Words Make Meaning: Man Gave Names to All the Animals by Bob Dyland and Jim Arnovsky
He saw an animal that liked to growl,
Big furry paws and he liked to howl,
Great big furry back and furry hair.
‘Ah, think I'll call it a bear.'
Noted nature artist Jim Arnovsky, known for his highly accurate, yet individualistic representations of animals and plants, has taken a somewhat surprising author, Bob Dylan, as partner for the text in his newest, Man Gave Names to All the Animals (Sterling, 2011). From a song in his 1979 album "Slow Train Coming," the artist takes Dylan's wry and witty text as his narrative, but does not settle for a predictable two-page spread for each animal named. Instead, Arnovsky's pages swarm with animals in a Garden of Eden world.
Arnovsky's beasta crawl, dash, climb, slither, leap, soar and swim across the pages in a profusion of grace and beauty which celebrates the diversity of life. He does not hesitate to let the lion lie down with the lamb, so to speak, as he juxtaposes whales and crocs, lambs and lemurs, wild pigs and cockatoos, over 170 in all, in a lush sub-tropical forest with both mountains and shores for their habitat, giving the reader the fun of spying out the animal featured amidst the throng in the rhyming text.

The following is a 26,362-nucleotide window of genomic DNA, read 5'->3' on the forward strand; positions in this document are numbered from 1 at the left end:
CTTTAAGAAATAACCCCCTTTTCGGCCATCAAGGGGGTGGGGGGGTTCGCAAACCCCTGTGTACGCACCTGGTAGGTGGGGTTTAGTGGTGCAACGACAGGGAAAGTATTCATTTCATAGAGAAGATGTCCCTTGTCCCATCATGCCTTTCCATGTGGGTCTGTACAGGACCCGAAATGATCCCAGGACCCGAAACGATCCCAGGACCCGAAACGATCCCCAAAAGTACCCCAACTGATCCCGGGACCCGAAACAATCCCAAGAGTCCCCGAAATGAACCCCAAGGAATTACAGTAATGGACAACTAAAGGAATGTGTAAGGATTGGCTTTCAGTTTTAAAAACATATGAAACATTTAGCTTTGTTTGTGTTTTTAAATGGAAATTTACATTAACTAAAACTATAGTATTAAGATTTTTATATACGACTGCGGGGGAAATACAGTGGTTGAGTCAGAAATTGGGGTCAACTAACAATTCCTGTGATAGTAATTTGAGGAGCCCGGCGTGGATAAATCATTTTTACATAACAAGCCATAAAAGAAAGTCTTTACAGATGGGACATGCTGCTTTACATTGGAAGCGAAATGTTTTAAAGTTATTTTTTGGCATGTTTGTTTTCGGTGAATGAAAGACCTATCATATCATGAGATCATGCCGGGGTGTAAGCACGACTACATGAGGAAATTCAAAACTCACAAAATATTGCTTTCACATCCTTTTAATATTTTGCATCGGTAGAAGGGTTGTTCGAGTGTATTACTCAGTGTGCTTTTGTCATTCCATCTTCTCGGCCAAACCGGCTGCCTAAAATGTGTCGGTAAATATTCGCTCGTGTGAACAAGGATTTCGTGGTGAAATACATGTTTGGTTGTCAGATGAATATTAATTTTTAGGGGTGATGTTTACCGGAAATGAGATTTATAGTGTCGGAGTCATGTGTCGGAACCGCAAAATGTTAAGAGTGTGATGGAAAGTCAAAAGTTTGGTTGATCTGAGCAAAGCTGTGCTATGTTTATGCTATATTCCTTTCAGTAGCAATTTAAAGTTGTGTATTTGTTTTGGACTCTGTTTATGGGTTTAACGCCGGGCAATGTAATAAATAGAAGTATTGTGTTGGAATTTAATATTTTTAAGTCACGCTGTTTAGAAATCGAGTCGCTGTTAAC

The illustrator also provides an appendix listing all the animals shown, so that readers are drawn to continue the task of "naming" the animals depicted. Dylan's playful, sly, and sweet song is also provided as a CD within the book which will allow children to follow along with the pages, act out the verses, or sing along as they go. A different turn on the bestiary picture book, one with one foot in poetry and one in nonfiction, this one gives the reader the chance to become the final master of nomenclature by naming the last animal
I saw an animal as smooth as glass,
Slithering his way through the grass.
I saw him disappear by a tree near a lake.
I think I'll call him a ....
School Library Journal gives this one an unqualified thumbs up: "With its broad appeal to spiritual, scientific, and just plain animal-loving audiences, this book is a winner."